Nat-Semi inventor discusses Origami brainchild

National Semiconductor Corp.'s brightly colored "concept" PDA (personal digital assistant), dubbed Origami, drew steady interest here at Comdex 2001, as attendees folded and twisted it into a range of devices.

A team at the chip-builder feverishly designed and built the Origami prototypes over the last months in an effort to showcase the company's Geode line of processors. The Geode is widely used by laptop and device makers such as 3Com Corp., Compaq Computer Corp., Nokia Corp. and L.M. Ericsson Telephone Co.

The device, when folded down, is a 1.3-in.-thick rectangle measuring 7.6- by 3.8-inches. Its cases come in jewel-like reds, greens and blues, chased with brushed aluminum. The device incorporates a digital camera and digital camcorder, and it can work as either of those, as well as a videoconferencing terminal, e-mail device, smart phone and others. It can run any operating system compatible with the X86 chip standard, including Windows 98 and Linux. As Origami's components are unfolded or twisted, special magnets detect which "mode" the user is creating, and the device then brings up the appropriate software.

The Origami, along with many other similar ideas, is the brainchild of Stephen Matson, group manager of concept products for National Semiconductor's Information Appliance Group. His job for the last six years has been to think up these kinds of gadgets. One, the Web Pad, which won Best of Show at Comdex in 1998 and has had some commercial success, is a table computer that uses a pen or stylus instead of a mouse. Each year, Matson submits a list, which has numbered 17 for the last few years for no reason that he can discern, to senior managers who greenlight the ones they like.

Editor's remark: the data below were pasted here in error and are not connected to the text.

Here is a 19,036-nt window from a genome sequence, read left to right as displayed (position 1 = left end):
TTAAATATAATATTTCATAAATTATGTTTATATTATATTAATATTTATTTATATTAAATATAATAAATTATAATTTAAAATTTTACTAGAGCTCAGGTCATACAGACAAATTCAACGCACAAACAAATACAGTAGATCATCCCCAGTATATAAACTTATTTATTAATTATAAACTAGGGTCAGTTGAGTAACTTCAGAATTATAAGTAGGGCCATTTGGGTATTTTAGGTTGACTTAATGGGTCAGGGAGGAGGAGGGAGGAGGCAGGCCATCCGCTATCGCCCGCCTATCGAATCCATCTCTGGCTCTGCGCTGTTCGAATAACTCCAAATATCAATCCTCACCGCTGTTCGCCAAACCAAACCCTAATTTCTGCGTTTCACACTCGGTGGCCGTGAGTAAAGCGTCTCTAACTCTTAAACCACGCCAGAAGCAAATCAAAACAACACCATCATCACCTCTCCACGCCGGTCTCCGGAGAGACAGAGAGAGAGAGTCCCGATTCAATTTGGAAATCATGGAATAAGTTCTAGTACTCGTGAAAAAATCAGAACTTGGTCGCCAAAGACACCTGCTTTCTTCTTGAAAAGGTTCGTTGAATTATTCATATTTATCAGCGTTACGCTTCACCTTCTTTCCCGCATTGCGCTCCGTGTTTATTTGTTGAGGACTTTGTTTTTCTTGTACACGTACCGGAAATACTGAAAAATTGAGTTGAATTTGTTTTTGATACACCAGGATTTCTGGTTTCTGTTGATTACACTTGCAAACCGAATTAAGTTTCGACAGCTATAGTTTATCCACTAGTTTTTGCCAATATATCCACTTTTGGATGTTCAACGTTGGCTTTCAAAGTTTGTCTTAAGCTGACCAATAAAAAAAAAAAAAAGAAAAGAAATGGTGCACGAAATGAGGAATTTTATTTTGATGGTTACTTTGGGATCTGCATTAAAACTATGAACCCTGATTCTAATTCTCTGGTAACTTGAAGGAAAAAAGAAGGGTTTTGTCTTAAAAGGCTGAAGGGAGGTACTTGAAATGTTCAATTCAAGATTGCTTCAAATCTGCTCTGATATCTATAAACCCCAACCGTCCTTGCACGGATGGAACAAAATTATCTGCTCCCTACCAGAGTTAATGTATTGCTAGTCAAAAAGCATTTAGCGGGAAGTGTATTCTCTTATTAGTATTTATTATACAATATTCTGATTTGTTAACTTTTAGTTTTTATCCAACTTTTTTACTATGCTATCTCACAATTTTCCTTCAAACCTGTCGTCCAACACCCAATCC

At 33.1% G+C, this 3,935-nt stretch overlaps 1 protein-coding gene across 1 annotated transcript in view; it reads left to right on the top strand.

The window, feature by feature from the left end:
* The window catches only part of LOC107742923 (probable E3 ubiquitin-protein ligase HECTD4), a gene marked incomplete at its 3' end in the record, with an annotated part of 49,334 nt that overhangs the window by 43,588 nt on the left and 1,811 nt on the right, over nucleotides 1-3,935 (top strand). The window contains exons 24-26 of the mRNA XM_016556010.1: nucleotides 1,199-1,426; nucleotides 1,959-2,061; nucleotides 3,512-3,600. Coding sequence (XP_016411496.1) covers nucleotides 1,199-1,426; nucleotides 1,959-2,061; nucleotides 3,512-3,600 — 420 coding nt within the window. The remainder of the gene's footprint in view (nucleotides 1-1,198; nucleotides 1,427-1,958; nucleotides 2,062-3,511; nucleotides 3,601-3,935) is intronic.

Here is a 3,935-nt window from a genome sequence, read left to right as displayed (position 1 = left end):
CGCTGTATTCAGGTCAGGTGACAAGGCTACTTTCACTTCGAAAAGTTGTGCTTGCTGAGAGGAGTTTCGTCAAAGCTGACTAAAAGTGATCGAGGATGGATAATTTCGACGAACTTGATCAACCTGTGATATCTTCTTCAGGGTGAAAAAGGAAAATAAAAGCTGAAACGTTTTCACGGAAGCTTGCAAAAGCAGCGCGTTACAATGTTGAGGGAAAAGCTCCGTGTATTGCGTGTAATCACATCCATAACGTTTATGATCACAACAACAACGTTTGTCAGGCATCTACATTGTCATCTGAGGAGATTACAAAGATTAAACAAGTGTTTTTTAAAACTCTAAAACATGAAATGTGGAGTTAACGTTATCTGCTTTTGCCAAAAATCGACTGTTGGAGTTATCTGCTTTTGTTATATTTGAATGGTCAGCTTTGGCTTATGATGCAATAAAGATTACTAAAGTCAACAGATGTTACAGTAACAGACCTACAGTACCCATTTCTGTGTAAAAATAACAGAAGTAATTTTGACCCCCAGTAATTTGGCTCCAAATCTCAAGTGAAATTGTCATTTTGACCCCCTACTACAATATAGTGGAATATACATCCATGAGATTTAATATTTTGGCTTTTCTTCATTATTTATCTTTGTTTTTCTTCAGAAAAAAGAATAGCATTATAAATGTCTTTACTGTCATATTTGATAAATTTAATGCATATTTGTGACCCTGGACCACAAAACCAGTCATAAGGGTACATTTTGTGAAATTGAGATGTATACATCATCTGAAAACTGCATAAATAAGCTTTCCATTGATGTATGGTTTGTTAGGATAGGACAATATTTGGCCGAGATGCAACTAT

Origami started as a kind of non-idea. "This is the 21st century. We have video, but I don't see video everywhere," Matson says. From there, it grew into what Matson calls a multi-function device, which he sees as similar to the general-purpose platform of the personal computer.

He readily admits that inevitably, there are trade-offs in a multifunction device. "It's a 1 megapixel digital camera, not a 5 megapixel," he says. "You can do 15 minutes of video, not 2 hours."

"It's not the best at each of these functions [compared to specialized devices], but it can do things the others can't," he says. The issue of whether corporate users want several specialized devices or one general-purpose unit is still to be decided, he agrees.

Hefting the 10-ounce device in his hand, Matson says that by the time assembly ended, he'd already figured out how to cut the thickness of the next Origami by 25 percent and to eliminate the bulge of the battery pack.

The battery itself is another National Semiconductor advance. Using lithium technology, the battery can be shaped to fit the form factor of the device itself, according to Matson.

The decreasing size of components and increasing processor power have already given him ideas for new Origami versions. One is a personal communications gateway: unfold and twist Origami to work as an 802.11b client or access point, a Global System for Mobile communications (GSM) device, a Bluetooth device and so on.

The next item on Matson's agenda is less cerebral: getting some sleep. "I've been awake for the last 60 hours," he says.

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